Phone calls at the Alachua County Jail cost 21 cents per minute, including a 9-cent commission rate that goes back to the county. According to a news report by the Independent Florida Alligator, Alachua County commissioners agreed to explore other phone service providers after its contract with its current telephone provider, Securus Technologies, ends.
The Florida Department of Corrections uses Viapath Technologies, previously known as Global Tel*Link Corporation (GTL), which charges users a rate of 13.5 cents per minute a phone call, in addition to a 99-cent deposit fee to add money into a pre-paid service account. The initial term of the $24.375 million contract ends in December 2025, with the option to renew the contract an additional year for five years.
Contract language states the FDC receives $5 million a year from telephone commissions, or about $417,000 a month. The money collected goes into the Inmate Welfare Trust Fund, which is meant to fund wellness programs for people in prison but instead has almost entirely gone back into the state’s general fund.
State officials supported the contract with ViaPath Technologies because it lowered the per-minute call rate by half a cent and also offered longer call times and the option to leave voicemails.
In a previous interview with the Orlando Sentinel, an FDC spokesperson said state officials were “looking to maximize value” for the majority of prison callers, who were not using the much lower call rate for local calls that was priced at 4 cents a minute.
According to the spokesperson, less than a quarter of prison calls were local, due to many of the agency’s prisons being located in remote areas of north Florida, while the majority of prisoners’ families live in Central or South Florida.
Karen Stuckey, whose son and husband are incarcerated, says she pays about six times more to speak to them than she does for her personal phone service.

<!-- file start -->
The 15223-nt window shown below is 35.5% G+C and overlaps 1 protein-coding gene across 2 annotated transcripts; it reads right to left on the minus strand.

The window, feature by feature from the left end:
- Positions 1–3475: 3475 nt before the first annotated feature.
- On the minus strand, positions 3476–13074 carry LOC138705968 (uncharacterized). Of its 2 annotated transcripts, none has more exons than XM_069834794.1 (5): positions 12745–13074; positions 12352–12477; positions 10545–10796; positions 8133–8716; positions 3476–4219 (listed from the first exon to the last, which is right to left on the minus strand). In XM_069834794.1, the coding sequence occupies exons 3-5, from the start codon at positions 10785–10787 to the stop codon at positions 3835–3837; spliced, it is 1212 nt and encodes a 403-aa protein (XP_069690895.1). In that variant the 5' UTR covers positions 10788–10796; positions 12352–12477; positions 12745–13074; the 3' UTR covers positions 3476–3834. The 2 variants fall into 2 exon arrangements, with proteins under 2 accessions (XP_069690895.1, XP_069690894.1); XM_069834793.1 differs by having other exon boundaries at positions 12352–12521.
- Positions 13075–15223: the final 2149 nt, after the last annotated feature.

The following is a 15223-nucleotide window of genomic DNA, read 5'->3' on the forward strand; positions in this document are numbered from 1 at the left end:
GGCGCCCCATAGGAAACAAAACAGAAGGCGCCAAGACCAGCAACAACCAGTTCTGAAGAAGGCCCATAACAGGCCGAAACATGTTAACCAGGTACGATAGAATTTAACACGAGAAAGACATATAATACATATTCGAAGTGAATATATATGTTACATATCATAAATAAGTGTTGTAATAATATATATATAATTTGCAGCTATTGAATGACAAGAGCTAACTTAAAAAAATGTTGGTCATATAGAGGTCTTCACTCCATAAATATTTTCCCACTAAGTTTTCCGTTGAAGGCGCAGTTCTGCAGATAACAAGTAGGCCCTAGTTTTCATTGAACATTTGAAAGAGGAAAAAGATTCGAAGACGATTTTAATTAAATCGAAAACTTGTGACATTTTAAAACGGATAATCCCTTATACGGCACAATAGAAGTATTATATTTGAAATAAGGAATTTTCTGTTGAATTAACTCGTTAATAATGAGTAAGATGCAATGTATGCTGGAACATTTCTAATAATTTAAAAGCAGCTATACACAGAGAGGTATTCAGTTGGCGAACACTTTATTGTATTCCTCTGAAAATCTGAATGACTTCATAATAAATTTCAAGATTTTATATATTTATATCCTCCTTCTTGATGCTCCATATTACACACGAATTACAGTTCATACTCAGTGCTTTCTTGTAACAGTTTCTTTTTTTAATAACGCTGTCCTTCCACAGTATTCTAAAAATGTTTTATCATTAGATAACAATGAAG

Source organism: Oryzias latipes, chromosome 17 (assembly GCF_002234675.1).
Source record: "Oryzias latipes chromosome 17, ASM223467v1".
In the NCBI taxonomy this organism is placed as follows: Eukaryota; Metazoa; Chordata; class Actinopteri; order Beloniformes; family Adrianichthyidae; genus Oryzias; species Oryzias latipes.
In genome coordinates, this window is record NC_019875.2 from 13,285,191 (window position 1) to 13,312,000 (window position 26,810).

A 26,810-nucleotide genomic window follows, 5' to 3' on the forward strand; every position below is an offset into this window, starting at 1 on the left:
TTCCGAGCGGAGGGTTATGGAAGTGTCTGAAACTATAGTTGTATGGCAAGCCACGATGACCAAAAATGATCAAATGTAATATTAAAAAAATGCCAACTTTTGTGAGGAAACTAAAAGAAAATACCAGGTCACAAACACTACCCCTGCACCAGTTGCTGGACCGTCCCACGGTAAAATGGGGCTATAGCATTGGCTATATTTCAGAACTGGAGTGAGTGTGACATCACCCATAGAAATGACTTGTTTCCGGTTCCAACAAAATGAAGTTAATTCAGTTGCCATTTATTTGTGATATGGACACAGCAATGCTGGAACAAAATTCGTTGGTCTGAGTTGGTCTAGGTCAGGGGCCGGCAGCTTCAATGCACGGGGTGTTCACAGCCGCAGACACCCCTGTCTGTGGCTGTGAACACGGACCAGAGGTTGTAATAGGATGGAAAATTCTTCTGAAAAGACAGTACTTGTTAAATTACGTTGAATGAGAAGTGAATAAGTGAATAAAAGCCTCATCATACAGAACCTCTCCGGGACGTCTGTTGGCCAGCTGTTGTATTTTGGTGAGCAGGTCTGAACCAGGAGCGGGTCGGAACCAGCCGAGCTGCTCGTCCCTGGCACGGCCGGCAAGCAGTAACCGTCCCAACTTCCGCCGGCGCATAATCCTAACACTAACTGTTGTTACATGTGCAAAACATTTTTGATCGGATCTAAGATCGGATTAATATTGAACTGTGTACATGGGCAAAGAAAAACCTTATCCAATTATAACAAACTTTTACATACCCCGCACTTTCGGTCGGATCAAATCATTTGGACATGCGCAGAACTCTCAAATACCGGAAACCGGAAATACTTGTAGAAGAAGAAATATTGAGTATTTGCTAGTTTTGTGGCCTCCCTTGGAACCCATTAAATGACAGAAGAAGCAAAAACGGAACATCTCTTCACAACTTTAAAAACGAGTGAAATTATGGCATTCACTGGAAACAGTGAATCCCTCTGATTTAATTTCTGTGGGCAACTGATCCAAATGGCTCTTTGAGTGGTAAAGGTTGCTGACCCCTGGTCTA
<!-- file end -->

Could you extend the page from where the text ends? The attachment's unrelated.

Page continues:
In a letter to legislators, Stuckey said she spent a total of $6,095 on prison calls between March 2020 and April 2022. Her personal cell phone bill during the same period cost her $1,038.
“We have been experiencing a real communication problem for families in our prisons due to phone rates, quality of calls, lack of working phones. In addition, there are other issues with email, USPS and the ongoing lockdowns,” the letter read. “Families are frustrated.”
The money for the FDC pilot program will be sourced from the recently expanded Inmate Welfare Trust Fund, now capped at $32 million following 17 years of having most of its money drained, or emptied. Other programs the trust will fund include the creation of new vocational classes and more educational classes and rehabilitative services for prisoners.
The fund is generated from profits made off of canteen sales and telephone commissions paid by the incarcerated population and their families.
In an interview with the Sentinel, Stuckey said her phone calls to her loved ones give them something to live for. She believes promoting contact ensures people in prison have a support network that can help prepare them to integrate back into society upon their release.
“You have to keep families close or they lose their bond and their sake to get out,” she said. “Programs like [the new $1 million pilot initiative] reduce crime and reduce the number of victims.”